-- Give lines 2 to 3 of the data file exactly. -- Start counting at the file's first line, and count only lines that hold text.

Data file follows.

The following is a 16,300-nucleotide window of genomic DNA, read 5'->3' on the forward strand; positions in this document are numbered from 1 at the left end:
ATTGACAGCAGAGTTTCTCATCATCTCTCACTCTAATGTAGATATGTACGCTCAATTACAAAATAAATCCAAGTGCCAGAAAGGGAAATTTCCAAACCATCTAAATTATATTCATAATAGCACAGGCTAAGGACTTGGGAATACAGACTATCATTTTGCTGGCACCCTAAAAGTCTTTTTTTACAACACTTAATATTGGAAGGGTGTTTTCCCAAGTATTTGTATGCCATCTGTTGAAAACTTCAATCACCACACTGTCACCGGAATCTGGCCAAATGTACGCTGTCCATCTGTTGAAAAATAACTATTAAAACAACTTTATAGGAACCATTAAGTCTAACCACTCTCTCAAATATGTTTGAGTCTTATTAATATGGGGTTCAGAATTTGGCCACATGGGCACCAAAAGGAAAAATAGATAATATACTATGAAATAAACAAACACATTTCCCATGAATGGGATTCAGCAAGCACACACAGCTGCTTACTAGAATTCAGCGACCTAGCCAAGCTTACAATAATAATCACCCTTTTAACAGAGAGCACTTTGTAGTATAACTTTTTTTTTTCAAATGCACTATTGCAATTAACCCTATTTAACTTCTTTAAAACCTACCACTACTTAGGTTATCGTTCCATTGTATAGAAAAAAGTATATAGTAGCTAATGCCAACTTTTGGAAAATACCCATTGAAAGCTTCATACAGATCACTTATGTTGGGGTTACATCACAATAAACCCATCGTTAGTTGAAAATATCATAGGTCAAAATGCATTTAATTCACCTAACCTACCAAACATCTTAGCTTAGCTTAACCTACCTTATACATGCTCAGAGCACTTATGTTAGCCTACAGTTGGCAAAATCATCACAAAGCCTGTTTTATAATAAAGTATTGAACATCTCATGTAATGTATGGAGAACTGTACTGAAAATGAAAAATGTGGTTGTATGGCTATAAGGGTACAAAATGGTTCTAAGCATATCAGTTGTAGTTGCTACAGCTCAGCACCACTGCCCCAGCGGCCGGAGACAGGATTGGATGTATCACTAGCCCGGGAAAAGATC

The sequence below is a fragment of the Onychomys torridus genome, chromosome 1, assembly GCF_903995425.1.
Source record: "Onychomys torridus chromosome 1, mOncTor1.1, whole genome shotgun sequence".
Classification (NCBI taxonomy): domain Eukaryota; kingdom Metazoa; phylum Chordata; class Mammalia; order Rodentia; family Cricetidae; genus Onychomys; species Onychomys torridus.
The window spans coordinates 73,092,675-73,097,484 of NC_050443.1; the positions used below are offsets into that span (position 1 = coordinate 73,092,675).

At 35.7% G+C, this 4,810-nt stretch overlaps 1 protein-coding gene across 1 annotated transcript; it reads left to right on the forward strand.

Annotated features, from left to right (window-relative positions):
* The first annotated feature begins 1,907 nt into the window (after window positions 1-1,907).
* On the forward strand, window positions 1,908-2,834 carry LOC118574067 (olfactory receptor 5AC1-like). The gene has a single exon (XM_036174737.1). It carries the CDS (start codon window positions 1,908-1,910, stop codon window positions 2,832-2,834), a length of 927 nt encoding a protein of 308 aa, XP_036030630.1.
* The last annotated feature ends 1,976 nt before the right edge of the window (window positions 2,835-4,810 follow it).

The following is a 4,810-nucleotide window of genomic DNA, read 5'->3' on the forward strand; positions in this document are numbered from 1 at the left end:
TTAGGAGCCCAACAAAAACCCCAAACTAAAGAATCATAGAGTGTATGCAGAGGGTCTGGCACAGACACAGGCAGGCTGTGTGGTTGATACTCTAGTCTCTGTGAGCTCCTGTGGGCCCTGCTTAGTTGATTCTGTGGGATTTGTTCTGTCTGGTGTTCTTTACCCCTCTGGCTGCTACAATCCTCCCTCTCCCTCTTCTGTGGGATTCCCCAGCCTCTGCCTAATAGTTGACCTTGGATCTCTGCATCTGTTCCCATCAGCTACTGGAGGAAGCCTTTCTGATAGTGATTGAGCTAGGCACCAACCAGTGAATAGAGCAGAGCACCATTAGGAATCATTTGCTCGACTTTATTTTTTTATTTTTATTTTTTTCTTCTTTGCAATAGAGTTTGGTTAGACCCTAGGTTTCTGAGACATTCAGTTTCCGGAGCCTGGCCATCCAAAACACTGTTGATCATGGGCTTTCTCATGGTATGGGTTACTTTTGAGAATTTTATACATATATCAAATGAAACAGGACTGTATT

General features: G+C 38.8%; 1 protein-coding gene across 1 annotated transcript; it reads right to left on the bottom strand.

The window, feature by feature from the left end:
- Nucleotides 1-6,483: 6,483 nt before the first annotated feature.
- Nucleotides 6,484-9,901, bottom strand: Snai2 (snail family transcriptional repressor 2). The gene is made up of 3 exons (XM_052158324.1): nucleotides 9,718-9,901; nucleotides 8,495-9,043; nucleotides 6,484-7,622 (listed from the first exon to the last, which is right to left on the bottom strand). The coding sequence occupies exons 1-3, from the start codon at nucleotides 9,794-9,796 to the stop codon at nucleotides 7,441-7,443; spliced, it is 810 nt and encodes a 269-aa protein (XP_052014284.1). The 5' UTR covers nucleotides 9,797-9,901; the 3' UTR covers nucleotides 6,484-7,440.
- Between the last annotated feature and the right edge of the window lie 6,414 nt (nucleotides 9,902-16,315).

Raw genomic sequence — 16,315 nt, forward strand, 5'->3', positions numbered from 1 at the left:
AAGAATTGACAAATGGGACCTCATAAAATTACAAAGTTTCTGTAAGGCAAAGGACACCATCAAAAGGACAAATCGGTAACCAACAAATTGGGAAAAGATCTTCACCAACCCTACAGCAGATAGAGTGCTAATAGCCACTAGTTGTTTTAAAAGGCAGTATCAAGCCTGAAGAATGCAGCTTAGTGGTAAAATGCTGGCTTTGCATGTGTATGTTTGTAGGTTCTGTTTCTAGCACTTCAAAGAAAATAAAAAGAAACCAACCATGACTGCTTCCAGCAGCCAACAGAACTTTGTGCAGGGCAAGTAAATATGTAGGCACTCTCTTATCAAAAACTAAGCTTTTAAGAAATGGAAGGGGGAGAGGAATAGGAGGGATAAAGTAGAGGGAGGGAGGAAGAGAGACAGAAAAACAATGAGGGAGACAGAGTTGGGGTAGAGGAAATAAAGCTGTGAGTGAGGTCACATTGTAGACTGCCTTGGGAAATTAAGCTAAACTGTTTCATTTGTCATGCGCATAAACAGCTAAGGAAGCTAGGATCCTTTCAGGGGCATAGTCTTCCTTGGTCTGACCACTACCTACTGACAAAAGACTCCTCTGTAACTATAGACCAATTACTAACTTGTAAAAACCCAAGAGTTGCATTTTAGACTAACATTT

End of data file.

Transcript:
ATTGACAGCAGAGTTTCTCATCATCTCTCACTCTAATGTAGATATGTACGCTCAATTACAAAATAAATCCAAGTGCCAGAAAGGGAAATTTCCAAACCATCTAAATTATATTCATAATAGCACAGGCTAAGGACTTGGGAATACAGACTATCATTTTGCTGGCACCCTAAAAGTCTTTTTTTACAACACTTAATATTGGAAGGGTGTTTTCCCAAGTATTTGTATGCCATCTGTTGAAAACTTCAATCACCACACTGTCACCGGAATCTGGCCAAATGTACGCTGTCCATCTGTTGAAAAATAACTATTAAAACAACTTTATAGGAACCATTAAGTCTAACCACTCTCTCAAATATGTTTGAGTCTTATTAATATGGGGTTCAGAATTTGGCCACATGGGCACCAAAAGGAAAAATAGATAATATACTATGAAATAAACAAACACATTTCCCATGAATGGGATTCAGCAAGCACACACAGCTGCTTACTAGAATTCAGCGACCTAGCCAAGCTTACAATAATAATCACCCTTTTAACAGAGAGCACTTTGTAGTATAACTTTTTTTTTTCAAATGCACTATTGCAATTAACCCTATTTAACTTCTTTAAAACCTACCACTACTTAGGTTATCGTTCCATTGTATAGAAAAAAGTATATAGTAGCTAATGCCAACTTTTGGAAAATACCCATTGAAAGCTTCATACAGATCACTTATGTTGGGGTTACATCACAATAAACCCATCGTTAGTTGAAAATATCATAGGTCAAAATGCATTTAATTCACCTAACCTACCAAACATCTTAGCTTAGCTTAACCTACCTTATACATGCTCAGAGCACTTATGTTAGCCTACAGTTGGCAAAATCATCACAAAGCCTGTTTTATAATAAAGTATTGAACATCTCATGTAATGTATGGAGAACTGTACTGAAAATGAAAAATGTGGTTGTATGGCTATAAGGGTACAAAATGGTTCTAAGCATATCAGTTGTAGTTGCTACAGCTCAGCACCACTGCCCCAGCGGCCGGAGACAGGATTGGATGTATCACTAGCCCGGGAAAAGATC

The sequence below is a fragment of the Onychomys torridus genome, chromosome 1, assembly GCF_903995425.1.